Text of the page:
Stop, Look, Go is the golden. rule for crossing the street, playing tennis, running, photography, and as I learned today, gratitude. The US-based Austrian monk, Brother David Steindl-Rast has written wonderful books on finding inner peace and happiness by addressing individual topics in depth. Available in both German and English, Brother David’s language is clear, simple, digestible, and carries a profound insight that leaves you wondering why you have not been doing this before.
Have a look at his TED Talk on gratitude and happiness (1993):
Brother David reminds us that we often make the mistake of being grateful only when we are happy, when it should be the other way around.
To be happy we need to be grateful.
Once again, the Universe is sending messages, and asking that I stop and listen. During mass this morning, the reading and sermon were about having and being.
Having more does not make you more.
Material possessions and wealth do not make you a better person. I stopped to look around my house and life: having four cameras will not make me a better photographer. A more expensive MacBook will not make me a better writer. A palatial home will not make me a better host. More money in the bank will not make me a better friend.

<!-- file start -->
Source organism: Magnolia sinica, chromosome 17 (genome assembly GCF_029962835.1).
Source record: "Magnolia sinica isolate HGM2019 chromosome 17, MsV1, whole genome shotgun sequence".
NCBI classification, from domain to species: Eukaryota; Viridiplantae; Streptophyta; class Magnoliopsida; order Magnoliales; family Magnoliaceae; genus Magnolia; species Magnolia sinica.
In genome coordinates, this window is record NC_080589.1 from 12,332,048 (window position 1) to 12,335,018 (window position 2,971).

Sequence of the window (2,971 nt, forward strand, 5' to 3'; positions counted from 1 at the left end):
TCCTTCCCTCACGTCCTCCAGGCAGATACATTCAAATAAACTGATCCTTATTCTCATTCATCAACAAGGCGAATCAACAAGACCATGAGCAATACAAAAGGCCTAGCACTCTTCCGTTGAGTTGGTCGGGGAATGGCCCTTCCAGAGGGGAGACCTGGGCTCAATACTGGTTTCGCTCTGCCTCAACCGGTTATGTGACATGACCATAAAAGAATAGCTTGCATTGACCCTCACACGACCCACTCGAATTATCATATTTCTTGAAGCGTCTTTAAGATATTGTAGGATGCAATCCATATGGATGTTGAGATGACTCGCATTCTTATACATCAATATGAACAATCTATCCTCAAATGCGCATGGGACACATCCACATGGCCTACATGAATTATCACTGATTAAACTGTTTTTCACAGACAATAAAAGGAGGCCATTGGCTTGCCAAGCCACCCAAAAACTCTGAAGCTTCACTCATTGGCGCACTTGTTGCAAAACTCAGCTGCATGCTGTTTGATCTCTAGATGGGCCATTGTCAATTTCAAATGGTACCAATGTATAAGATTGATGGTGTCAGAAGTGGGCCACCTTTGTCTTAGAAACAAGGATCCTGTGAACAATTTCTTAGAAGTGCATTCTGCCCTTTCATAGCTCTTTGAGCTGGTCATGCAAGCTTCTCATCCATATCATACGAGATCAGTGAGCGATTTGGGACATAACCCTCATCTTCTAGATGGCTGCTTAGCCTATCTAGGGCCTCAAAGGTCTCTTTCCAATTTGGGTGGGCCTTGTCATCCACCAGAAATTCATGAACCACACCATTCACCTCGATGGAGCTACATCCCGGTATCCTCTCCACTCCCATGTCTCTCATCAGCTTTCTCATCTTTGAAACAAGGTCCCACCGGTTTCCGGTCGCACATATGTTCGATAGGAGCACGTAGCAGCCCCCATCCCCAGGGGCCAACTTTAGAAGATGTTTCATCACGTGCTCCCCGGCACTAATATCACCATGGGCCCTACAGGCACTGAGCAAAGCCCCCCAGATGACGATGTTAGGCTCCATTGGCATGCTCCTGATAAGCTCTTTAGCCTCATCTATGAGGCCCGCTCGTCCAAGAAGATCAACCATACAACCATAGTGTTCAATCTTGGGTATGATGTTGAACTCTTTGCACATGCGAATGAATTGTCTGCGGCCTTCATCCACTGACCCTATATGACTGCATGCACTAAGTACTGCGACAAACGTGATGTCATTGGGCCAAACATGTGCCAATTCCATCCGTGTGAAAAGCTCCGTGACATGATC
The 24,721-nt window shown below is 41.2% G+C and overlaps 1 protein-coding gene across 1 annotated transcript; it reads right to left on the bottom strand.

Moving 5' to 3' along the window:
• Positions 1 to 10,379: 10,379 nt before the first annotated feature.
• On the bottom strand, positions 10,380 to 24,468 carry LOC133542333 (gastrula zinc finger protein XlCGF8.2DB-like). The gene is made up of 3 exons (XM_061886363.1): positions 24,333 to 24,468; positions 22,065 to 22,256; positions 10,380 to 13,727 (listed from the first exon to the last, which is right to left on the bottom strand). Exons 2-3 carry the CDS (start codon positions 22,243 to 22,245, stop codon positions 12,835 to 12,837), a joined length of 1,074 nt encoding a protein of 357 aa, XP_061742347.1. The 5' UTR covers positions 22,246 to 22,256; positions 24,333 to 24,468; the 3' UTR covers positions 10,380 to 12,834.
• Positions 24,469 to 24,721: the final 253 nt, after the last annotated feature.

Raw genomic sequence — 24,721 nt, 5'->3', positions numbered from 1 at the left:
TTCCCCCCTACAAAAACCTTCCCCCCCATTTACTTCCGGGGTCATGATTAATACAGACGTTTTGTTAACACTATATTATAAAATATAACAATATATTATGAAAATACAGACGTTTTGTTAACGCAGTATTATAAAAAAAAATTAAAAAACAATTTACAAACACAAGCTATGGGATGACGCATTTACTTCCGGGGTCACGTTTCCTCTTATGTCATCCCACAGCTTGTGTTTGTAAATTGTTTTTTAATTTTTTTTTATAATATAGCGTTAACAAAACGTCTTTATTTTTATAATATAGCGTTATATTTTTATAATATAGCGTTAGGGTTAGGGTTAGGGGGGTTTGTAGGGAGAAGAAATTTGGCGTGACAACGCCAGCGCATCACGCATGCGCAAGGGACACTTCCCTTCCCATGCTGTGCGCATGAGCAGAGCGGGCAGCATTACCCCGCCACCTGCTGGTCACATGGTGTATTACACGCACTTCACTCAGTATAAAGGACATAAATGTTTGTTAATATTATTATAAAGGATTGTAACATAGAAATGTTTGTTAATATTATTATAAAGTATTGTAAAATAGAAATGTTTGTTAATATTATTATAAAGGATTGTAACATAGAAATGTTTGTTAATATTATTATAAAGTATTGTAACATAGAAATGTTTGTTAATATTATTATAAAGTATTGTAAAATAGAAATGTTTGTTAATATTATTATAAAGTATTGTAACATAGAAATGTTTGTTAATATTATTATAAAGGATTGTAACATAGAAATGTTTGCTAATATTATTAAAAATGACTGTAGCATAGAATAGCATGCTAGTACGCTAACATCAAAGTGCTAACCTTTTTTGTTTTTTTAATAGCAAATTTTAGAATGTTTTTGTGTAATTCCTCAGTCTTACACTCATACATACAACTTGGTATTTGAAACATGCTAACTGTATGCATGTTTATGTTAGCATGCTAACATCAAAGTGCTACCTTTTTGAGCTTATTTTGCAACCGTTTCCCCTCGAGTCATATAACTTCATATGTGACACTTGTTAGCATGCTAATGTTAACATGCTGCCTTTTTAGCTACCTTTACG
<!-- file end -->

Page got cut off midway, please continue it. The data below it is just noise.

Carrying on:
Yes, Universe, I am listening! And discarding. As Brother David said, be grateful for the moment, be in the moment, and don’t worry about being happy all the time. There will be difficult moments that are impossible to be grateful for, and on those days, you give thanks for simply being alive.
I have toyed with the idea of becoming a recluse and a hermit more than once in recent months. I love the concept of not having to deal with superficial pleasantries, to comply with social norms, and simply be alone with my keyboard to write to my heart’s content. If only there was a viable way to finance this!
Nevertheless, I am grateful for all that I have in my heart and soul, what I have achieved, the terrible moments survived, and the disappointments along the way. The meagre material possessions do not define me, and hence are not essential to my persona. My grandfather’s headboard was not the core of my being, so I was able to part with it. My mother’s dishes had nothing to do with what she taught me in the kitchen, so I had no problem discarding them. Detachment from material possessions allows me to travel lighter in life, or so I am learning.